UPDATE | 9 p.m.
The U.S. State Department has released a transcript of a news conference held today during which a senior administration official says the starting point for this week's talks will be the International Civil Aviation Organization's (ICAO) 2010 resolution. In that resolution, countries set an “aspirational goal” of improving efficiency 2 percent per year through 2020, and then offsetting emissions above 2020 levels starting in 2021 (that’s what their phrase “carbon neutral growth” from 2020 means).
We think that’s a reasonable place to start, as long as the talks move forward, not backtrack. The 2010 ICAO resolution itself recognizes the proposal is not enough. It says:
the aspirational goal of 2 per cent annual fuel efficiency improvement is unlikely to deliver the level of reduction necessary to stabilize and then reduce aviation’s absolute emissions contribution to climate change, and that goals of more ambition will need to be considered to deliver a sustainable path for aviation.
The industry’s proposal – the green line to the right – is weaker than the ICAO resolution, and allows emissions to continue to grow.
The yardstick we’ll be using to measure any progress in the meeting over the next two days is: are countries speaking in terms of reducing aviation’s total emissions, with binding targets?
Or are the talks backtracking to the industry’s lowest common denominator?
BEGIN ORIGINAL POST
U.S. climate envoy Todd Stern will be in the hot seat tomorrow — in more ways than one.
Airlines are the world's seventh largest planetary polluter.
Everyone from the aviation industry to governments to environmental groups says that the best way to deal with pollution from airplanes is through the Montreal-based International Civil Aviation Organization, or ICAO. (It’s pronounced "eye-kay-oh" or "ih-cow" … you say tomayto, I say tomahto…)
ICAO was tasked by world governments way back in 1997 to come up with a solution to this problem. Unfortunately, they’ve been dithering about it since your teenager was a toddler.
Meanwhile, in 2003, Europe suffered a climate catastrophe — a massive heat wave that killed more than 40,000 people.
Europe got serious about climate security after the 2003 heat wave. It enacted a law putting most of its industry under emissions caps.
Aviation basically got a ten-year grace period from that cap. But this year, for the first time, all planes landing or taking off from European airports will have to reduce their climate pollution. Those that don’t comply will face tough sanctions.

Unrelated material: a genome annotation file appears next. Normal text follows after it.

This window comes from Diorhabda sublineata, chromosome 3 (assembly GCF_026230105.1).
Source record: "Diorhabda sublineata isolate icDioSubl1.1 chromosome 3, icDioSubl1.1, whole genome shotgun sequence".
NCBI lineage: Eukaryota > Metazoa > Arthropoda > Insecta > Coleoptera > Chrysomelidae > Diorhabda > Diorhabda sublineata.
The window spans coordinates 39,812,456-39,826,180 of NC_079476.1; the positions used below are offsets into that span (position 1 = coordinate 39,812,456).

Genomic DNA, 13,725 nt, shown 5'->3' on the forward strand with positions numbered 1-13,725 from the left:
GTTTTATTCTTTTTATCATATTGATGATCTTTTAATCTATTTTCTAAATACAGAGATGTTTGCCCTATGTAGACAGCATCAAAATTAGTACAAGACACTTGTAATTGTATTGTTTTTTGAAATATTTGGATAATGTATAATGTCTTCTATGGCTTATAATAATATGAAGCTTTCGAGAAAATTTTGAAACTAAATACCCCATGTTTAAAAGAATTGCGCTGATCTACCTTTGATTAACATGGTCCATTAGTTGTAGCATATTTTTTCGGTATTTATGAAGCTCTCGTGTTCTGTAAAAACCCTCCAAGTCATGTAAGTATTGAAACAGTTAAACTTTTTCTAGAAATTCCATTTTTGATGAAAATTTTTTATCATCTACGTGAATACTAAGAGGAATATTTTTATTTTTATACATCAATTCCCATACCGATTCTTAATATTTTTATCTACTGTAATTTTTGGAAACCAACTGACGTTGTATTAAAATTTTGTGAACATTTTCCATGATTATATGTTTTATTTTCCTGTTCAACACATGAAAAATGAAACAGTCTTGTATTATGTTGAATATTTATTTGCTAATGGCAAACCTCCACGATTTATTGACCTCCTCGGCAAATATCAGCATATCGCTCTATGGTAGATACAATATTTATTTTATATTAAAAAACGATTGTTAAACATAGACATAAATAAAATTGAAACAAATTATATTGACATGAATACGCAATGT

The law is causing a lot of complaining from the U.S.-based airlines, including United, American, and Delta.
To hear them squawk, you'd think Europe's aviation law meant “The End Is Nigh.”
But let's take a deep breath here.
The EU law only requires airlines to cut their pollution by 5 percent.
Economists commissioned by the U.S. Federal Aviation Administration to assess the impact on U.S. airlines found that the EU law might … I repeat, might … cost as much as $6 on a roundtrip ticket from the U.S. to Europe.
That's the same as the cost of a beer on a Delta or United flight.
Oh, and the economists said "might" because they found that — if the airlines met the EU law by flying more efficiently — they could actually make money from it.
So why is this so controversial?
Because … while Stern's meeting is aimed at coming up with new ideas for how ICAO can move forward, and while the EU's law is actually nudging ICAO in that direction … the U.S. airlines have other ideas.
United, American, Delta and their trade association are pressing to have the meeting focus on how to bring legal action against the EU, rather than focus on ways to make progress in ICAO. Specifically, they’re pushing for agreement to bring legal action under Article 84 of ICAO's governing treaty.
Never mind that the airlines don't have much of a wing to fly on for legal action. (They already brought and lost such a case in European courts.)
Never mind that Article 84 cases are cumbersome, time-consuming procedures that drag on for years and almost never reach a conclusion.
The airlines' real game is to tie ICAO up so deeply in the ponderous Article 84 process that it will never have time to work on a serious agreement on climate change.
The airlines are also lobbying hard for Congress to pass legislation barring U.S. airlines from obeying the EU's law.
Legislation like that is almost unprecedented in U.S. history. Last time we saw legislation blocking American companies from obeying the laws of the countries in which they do business was when Congress barred American firms from suborning apartheid in South Africa.
So the airlines are acting as if a $6 ticket surcharge is the equivalent of a massive human rights violation. (Just keep in mind airlines generally charge several times that much for a checked bag.)
That's what makes Stern's meeting this week so hot.
Washington didn't even invite any European countries to the table. Maybe it's because the airlines fear that with Europeans in the room, countries might actually start talking seriously about how to reach an agreement in ICAO that's as effective in cutting pollution as the EU law. (The EU has already said it will waive its law when — or if — ICAO does reach such an agreement.)
We're hoping the talks will illuminate some new paths forward. But against the backdrop of all the wacky weather Washington's had lately, the last thing we need here right now is “more heat than light.”